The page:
BEST PLACES TO SEE BEARS IN ALASKA. BROOKS FALLS

Every other client enquiry for an Alaska bear safari mentions the ‘fabled’ Brooks Falls Lodge and wants to know if it is either available to book, or when is the best time to visit Brooks for the best grizzly bear viewing? However, let’s just step back for a moment from those eye catching images of brown bears fishing for salmon and consider the ‘real’ merits (or not) of a visit to Brooks Falls Lodge on your Alaska wildlife holiday and the many different ways of organising a visit here.

How to get to Brooks Falls

So, although there is only one Brooks Falls Lodge and if you want to stay here in the ‘peak season’ month of July, you need to book 18 months in advance (more on that later!); there are actually many different ways of organising a bear safari at Brooks Falls. The easiest and in some ways the most boring, is simply to book a flight from Anchorage to Brooks. There are several companies in Anchorage who offer this and the cost is normally around $700. When you factor the time in the plane, the walk to the park headquarters and debrief; you will probably be left with around 4 hours of actual grizzly bear viewing from the famous stands.

Another option, is to drive down the picturesque Kenai Peninsula to Homer and take a shorter floatplane transfer to Brooks across Cook Inlet and into the world famous Katmai national park. With clear weather, this is an incredibly scenic floatplane journey and if you are lucky like us; you may spot your first brown bears at Brooks from the plane itself! Again, after the flight itself and your debrief by the park rangers, you are looking at a maximum of 4-5 hours of bear viewing at Brooks.

Stop at Kulik Lodge en route to Brooks Falls!

So, because the same company owns both Kulik Lodge and Brooks Falls Lodge; due to the difficulty of getting availability of rooms at Brooks during July, a tactic employed by some travellers is to stay at ‘nearby’ Kulik and take an early morning floatplane ride to Brooks for the bear watching. This gets you there before all the ‘day tour flights’ and allows you to access the famous Brooks falls viewing stands before it gets too crowded. However, Kulik Lodge is more luxurious than Brooks and is therefore more expensive. It is actually more of a fishing lodge than a bear viewing lodge; but this is an option that can work for some travellers.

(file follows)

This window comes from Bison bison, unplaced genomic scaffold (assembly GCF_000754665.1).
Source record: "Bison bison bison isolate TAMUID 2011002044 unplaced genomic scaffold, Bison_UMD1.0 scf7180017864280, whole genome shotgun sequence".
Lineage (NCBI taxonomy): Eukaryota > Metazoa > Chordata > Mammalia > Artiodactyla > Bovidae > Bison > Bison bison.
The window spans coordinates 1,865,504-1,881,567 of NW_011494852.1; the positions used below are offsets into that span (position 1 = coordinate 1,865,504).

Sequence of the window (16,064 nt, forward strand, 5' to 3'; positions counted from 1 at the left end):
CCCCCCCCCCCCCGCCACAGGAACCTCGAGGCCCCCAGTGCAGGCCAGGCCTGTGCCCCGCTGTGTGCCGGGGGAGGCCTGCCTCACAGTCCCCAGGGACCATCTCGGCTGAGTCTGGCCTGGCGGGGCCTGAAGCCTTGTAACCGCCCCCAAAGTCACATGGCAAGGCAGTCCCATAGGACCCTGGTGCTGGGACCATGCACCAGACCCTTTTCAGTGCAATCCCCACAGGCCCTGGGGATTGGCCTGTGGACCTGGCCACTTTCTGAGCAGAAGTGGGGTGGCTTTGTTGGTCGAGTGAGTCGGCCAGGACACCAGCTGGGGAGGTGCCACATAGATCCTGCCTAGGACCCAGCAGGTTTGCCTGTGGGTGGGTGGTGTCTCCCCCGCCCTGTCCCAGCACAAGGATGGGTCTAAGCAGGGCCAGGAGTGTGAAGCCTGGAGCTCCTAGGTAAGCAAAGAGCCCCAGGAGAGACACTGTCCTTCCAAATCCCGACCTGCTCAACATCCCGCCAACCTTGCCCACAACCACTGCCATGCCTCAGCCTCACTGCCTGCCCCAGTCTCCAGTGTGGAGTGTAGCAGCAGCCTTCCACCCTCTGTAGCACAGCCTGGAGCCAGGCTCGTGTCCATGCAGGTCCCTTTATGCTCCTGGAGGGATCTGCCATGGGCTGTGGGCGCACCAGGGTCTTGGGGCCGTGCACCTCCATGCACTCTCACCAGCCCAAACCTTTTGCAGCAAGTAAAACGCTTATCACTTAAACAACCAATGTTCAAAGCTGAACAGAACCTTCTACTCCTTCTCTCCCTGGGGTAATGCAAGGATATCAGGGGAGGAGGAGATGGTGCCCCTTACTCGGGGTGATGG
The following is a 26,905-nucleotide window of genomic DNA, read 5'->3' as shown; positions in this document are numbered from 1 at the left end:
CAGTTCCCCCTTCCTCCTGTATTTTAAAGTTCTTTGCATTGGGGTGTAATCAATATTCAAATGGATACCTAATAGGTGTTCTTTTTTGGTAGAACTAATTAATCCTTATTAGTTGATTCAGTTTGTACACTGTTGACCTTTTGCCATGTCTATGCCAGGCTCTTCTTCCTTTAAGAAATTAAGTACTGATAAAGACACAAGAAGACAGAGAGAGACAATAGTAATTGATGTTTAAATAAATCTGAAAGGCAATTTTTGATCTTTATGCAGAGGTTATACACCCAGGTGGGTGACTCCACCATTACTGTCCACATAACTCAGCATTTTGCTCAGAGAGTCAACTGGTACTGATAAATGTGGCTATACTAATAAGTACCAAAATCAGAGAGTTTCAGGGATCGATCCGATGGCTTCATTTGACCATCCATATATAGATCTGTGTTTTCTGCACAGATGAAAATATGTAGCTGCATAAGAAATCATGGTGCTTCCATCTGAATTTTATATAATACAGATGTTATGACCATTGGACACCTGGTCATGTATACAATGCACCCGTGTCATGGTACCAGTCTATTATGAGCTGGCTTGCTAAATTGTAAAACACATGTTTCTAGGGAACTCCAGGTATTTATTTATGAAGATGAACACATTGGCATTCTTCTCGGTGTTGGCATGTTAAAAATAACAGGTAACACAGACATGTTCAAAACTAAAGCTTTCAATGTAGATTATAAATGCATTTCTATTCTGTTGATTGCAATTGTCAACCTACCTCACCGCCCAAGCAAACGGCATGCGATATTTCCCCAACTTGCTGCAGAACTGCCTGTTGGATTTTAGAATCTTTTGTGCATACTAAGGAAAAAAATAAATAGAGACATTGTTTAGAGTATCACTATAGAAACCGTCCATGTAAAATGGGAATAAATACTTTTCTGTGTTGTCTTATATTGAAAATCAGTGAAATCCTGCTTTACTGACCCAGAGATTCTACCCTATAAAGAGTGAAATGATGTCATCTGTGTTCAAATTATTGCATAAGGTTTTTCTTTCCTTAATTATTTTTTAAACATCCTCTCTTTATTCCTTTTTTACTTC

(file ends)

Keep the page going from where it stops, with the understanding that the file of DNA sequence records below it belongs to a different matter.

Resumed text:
How to book your stay at Brooks Falls Lodge

So, if you want to stay at the lodge in July you need to be seriously organised, as starting on the morning of January 2nd, they take reservations for the following year. So, we are coming up to January 2021 as I write this blog; therefore, people wanting rooms at Brooks Falls Lodge for July 2022 will be applying at this time. I know from personal experience that in a matter of just a few days (maybe less) the entire lodge will be sold out for July and early August. So why is this time of year so popular? Especially when you consider there will be different species of salmon in the river from July through to September? In previous years this was considered the best time to see grizzly bears catching salmon at Brooks Falls and taking some of those iconic bear photos of large male brown bears stood on top of the falls waiting for a salmon to come close enough to grab with their mouth. The goods news for you, is that Wildlife Trails has already reserved space for July 2021 and we still have a few places left. Check out our Brooks Falls and Wolverine Creek bear viewing tour here.

Best time for bear viewing at Brooks Falls

So again, following on from my words of caution about the difficulty with current global weather patterns about predicting the best time for bear viewing in Alaska, I prefer to promote a bigger ‘window of opportunity’ for your bear viewing at Brooks and provide a summary of what you might be able to see coming at different times of the year.

Late June into early July bear viewing at Brooks Falls will give you a much better chance of seeing female grizzly bears and cubs. Simply because the main salmon runs have not yet started or peaked and therefore the large male brown bears or adolescents – both of which pose a threat to the cubs – have not yet arrived at their favourite fishing spots.

Mid-July to mid-August generally sees a peak in the salmon runs, with different species peaking at different times. This is definitely the time for the serious photographers and wildlife lovers wanting to get that grizzly bear catching salmon photo for their collection. Because Brooks Lodge accommodates around 60-80 clients and there is a campsite, as well as many fly-in bear viewing tours; don’t expect this time of year to be quiet!

Finally, we have late August and early September with the salmon runs fading and the grizzly bears feeding on dead or dying salmon. This can still be a great time for ‘bear action’, with plenty of bears bulking up for the winter and far less human visitors to the Brooks Falls stands. Infact, our first experience of visiting Brooks was during the month of September.